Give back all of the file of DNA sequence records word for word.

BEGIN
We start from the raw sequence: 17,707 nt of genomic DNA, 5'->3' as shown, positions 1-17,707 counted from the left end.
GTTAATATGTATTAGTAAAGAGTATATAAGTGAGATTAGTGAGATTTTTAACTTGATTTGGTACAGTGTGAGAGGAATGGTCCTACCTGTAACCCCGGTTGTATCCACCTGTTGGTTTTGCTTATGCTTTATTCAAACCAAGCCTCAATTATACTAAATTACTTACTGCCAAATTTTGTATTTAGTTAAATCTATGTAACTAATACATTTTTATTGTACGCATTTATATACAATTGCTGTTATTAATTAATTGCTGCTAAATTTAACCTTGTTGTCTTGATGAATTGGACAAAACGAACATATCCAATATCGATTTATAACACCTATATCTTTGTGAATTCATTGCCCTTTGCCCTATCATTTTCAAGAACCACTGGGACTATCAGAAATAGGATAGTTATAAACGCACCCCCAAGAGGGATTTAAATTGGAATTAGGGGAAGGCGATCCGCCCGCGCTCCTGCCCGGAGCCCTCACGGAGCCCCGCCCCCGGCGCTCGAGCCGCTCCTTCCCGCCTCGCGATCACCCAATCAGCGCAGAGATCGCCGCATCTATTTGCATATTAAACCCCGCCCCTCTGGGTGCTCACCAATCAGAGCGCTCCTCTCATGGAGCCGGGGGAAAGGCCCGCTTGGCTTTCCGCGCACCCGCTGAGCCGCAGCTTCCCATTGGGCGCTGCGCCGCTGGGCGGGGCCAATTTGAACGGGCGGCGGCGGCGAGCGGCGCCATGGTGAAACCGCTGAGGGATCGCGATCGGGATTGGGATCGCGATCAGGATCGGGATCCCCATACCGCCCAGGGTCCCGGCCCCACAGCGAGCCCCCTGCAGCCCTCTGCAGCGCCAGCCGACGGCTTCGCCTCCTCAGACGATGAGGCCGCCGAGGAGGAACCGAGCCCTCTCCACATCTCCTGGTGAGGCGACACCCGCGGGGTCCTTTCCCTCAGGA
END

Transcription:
We start from the raw sequence: 17,707 nt of genomic DNA, 5'->3' as shown, positions 1-17,707 counted from the left end.
GTTAATATGTATTAGTAAAGAGTATATAAGTGAGATTAGTGAGATTTTTAACTTGATTTGGTACAGTGTGAGAGGAATGGTCCTACCTGTAACCCCGGTTGTATCCACCTGTTGGTTTTGCTTATGCTTTATTCAAACCAAGCCTCAATTATACTAAATTACTTACTGCCAAATTTTGTATTTAGTTAAATCTATGTAACTAATACATTTTTATTGTACGCATTTATATACAATTGCTGTTATTAATTAATTGCTGCTAAATTTAACCTTGTTGTCTTGATGAATTGGACAAAACGAACATATCCAATATCGATTTATAACACCTATATCTTTGTGAATTCATTGCCCTTTGCCCTATCATTTTCAAGAACCACTGGGACTATCAGAAATAGGATAGTTATAAACGCACCCCCAAGAGGGATTTAAATTGGAATTAGGGGAAGGCGATCCGCCCGCGCTCCTGCCCGGAGCCCTCACGGAGCCCCGCCCCCGGCGCTCGAGCCGCTCCTTCCCGCCTCGCGATCACCCAATCAGCGCAGAGATCGCCGCATCTATTTGCATATTAAACCCCGCCCCTCTGGGTGCTCACCAATCAGAGCGCTCCTCTCATGGAGCCGGGGGAAAGGCCCGCTTGGCTTTCCGCGCACCCGCTGAGCCGCAGCTTCCCATTGGGCGCTGCGCCGCTGGGCGGGGCCAATTTGAACGGGCGGCGGCGGCGAGCGGCGCCATGGTGAAACCGCTGAGGGATCGCGATCGGGATTGGGATCGCGATCAGGATCGGGATCCCCATACCGCCCAGGGTCCCGGCCCCACAGCGAGCCCCCTGCAGCCCTCTGCAGCGCCAGCCGACGGCTTCGCCTCCTCAGACGATGAGGCCGCCGAGGAGGAACCGAGCCCTCTCCACATCTCCTGGTGAGGCGACACCCGCGGGGTCCTTTCCCTCAGGA